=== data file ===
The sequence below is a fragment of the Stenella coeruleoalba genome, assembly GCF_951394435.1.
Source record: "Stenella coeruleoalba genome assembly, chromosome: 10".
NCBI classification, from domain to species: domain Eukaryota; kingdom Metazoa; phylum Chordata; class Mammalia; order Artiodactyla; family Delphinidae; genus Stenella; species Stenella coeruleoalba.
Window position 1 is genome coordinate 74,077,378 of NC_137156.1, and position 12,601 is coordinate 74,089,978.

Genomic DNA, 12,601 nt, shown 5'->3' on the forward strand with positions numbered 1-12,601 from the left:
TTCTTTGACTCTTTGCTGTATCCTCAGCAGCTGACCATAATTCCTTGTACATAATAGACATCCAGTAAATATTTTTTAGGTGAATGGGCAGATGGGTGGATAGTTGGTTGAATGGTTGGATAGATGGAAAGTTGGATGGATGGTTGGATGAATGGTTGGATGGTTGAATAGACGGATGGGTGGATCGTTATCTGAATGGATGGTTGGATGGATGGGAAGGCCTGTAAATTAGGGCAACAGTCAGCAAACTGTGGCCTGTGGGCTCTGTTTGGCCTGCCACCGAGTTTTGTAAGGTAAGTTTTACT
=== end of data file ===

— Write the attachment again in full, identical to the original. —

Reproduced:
The sequence below is a fragment of the Stenella coeruleoalba genome, assembly GCF_951394435.1.
Source record: "Stenella coeruleoalba genome assembly, chromosome: 10".
NCBI classification, from domain to species: domain Eukaryota; kingdom Metazoa; phylum Chordata; class Mammalia; order Artiodactyla; family Delphinidae; genus Stenella; species Stenella coeruleoalba.
Window position 1 is genome coordinate 74,077,378 of NC_137156.1, and position 12,601 is coordinate 74,089,978.

Genomic DNA, 12,601 nt, shown 5'->3' on the forward strand with positions numbered 1-12,601 from the left:
TTCTTTGACTCTTTGCTGTATCCTCAGCAGCTGACCATAATTCCTTGTACATAATAGACATCCAGTAAATATTTTTTAGGTGAATGGGCAGATGGGTGGATAGTTGGTTGAATGGTTGGATAGATGGAAAGTTGGATGGATGGTTGGATGAATGGTTGGATGGTTGAATAGACGGATGGGTGGATCGTTATCTGAATGGATGGTTGGATGGATGGGAAGGCCTGTAAATTAGGGCAACAGTCAGCAAACTGTGGCCTGTGGGCTCTGTTTGGCCTGCCACCGAGTTTTGTAAGGTAAGTTTTACT